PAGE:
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Features

  • Live to work or work to live? That’s a question that some of us will be left pondering after the August presentation at the Los Alamos Mountaineers.
    The monthly meeting begins at 7 p.m. Wednesday at Fuller Lodge. The meeting starts with refreshments, reports on recent and upcoming LAM-sponsored trips, as well as a “safety minute” courtesy of one of the members.
    The feature presentation will be a talk by Lauren Heerschap will describe a recent trip, “The Right Place at the Wrong Time: Hot Limestone Climbing of Croatia and Slovenia.”
    Heerschap is an avid climber who bases many of her life decisions — where to live, where to vacation — around rock-climbing opportunities.
    A geology instructor at Fort Lewis College in Durango, Colorado, she uses her summers off to good advantage.
    In 2013, she and her husband, also a science teacher, spent about five weeks in Croatia and Slovenia climbing some of the best rock they have ever encountered. They climbed everything “from slabs to steep tufas to multi-pitch walls over 100 feet tall,” Heerschap said. “Only it was 90 degrees and 90-percent humidity every day!”

  • Well, it is that open house time of the year for our many schools and I hope this year you will stop by the Asset booths, or perhaps introduce yourself to our great many Asset Champions at each school.
    These folks are volunteers, paid in randomly delivered baked goods, who just know how important that assets framework is, in the lives of our youth.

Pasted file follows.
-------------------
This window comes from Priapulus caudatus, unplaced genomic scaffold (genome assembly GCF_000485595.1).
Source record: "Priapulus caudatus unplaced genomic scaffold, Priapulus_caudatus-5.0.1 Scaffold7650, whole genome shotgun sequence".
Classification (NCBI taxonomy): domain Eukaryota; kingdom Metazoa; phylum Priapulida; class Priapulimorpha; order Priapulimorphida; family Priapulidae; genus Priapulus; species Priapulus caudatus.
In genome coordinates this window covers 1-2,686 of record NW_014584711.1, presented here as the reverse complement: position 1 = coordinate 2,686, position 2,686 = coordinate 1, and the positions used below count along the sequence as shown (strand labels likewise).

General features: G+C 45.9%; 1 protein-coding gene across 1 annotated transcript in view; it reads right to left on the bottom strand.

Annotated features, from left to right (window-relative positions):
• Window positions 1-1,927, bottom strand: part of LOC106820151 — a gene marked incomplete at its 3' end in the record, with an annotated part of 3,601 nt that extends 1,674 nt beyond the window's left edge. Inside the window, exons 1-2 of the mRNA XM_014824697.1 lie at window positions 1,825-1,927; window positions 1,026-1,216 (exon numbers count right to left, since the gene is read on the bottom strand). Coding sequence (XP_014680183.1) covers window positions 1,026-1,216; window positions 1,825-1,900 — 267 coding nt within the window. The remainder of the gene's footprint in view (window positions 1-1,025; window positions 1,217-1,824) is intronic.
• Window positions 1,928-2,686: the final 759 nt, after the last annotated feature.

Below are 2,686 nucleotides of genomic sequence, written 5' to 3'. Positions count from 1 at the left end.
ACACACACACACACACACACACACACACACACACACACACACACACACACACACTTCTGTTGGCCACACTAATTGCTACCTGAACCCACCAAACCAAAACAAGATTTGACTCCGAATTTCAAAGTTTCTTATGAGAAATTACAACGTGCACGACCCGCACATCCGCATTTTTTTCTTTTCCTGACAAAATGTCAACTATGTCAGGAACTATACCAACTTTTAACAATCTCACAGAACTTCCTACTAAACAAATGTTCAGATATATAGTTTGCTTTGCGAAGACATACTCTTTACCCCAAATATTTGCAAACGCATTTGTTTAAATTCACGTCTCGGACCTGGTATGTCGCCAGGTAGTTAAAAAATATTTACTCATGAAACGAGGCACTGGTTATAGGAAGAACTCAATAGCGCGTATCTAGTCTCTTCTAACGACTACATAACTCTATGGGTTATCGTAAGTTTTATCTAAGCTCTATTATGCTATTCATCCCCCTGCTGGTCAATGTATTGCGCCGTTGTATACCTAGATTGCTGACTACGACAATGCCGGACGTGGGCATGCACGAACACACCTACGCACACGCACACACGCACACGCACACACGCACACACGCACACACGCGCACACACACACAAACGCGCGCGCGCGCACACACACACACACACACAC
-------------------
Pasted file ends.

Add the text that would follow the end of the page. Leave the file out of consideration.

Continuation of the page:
The 2014 Teacher of the Year, Sean McComb reminds us that involved parents are key in helping students succeed.
    One of the most enlightening items from Beth Mattey, a 27-year career school nurse is, “sadness is one of the most common illnesses seen in schools today. There is so much we sweep aside that needs to not just come to the center of attention, but actually be talked about with our kids.
    The Parade and American Profile supplements respectfully remind us of two of the most important things in helping our youth.
    It doesn’t cost a thing for each of us to intentionally build assets and the number of things done daily, without herald would astound you.
    Our bevy of builders this year includes some familiar faces and some new additions to the pool.

  • The Los Alamos Animal Shelter, 226 East Road, 662-8179, has a great selection of adoptable pets just waiting for their forever home, so come adopt a new best friend today! Be sure to check out the Petfinder website for pictures of all adorable adoptable animals:
    petfinder.com/shelters/friendsoftheshelter.html
    SHELTER HOURS: Noon to 6 p.m. Monday – Friday and 10 a.m. to 1 p.m. weekends.
    Also, be sure to check out the website at lafos.org, to get more information about volunteering, adopting and donating, as well as read up on some of your favorite animals and learn more about special needs animals or cats and dogs currently in foster care.
    All adoptable pets are microchipped, spayed or neutered, and up-to-date on vaccinations.
    CATS
    George, Abby and Maddie — These are older, declawed cats who were surrendered when their owner’s health prevented her from keeping them. The shelter is currently working on getting to know them and would be happy to send them out together if possible — $35 for two, or $70 for all three!

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    Bronach Celtic Blues band will take the stage at Ashley Pond 7 p.m. Aug. 19 for a one‑hour concert featuring modern twists on traditional jigs, reels and airs. Bronach Celtic Blues is a trio based in Los Alamos. The group includes Jonathan Dowell on electric mountain dulcimer, Tessa Dowell on bodhran (Irish drum) and pennywhistle, and David Sarnowski on guitar.

    This show is part of the summer “Tuesdays at the Pond” concert series by the Los Alamos Creative District.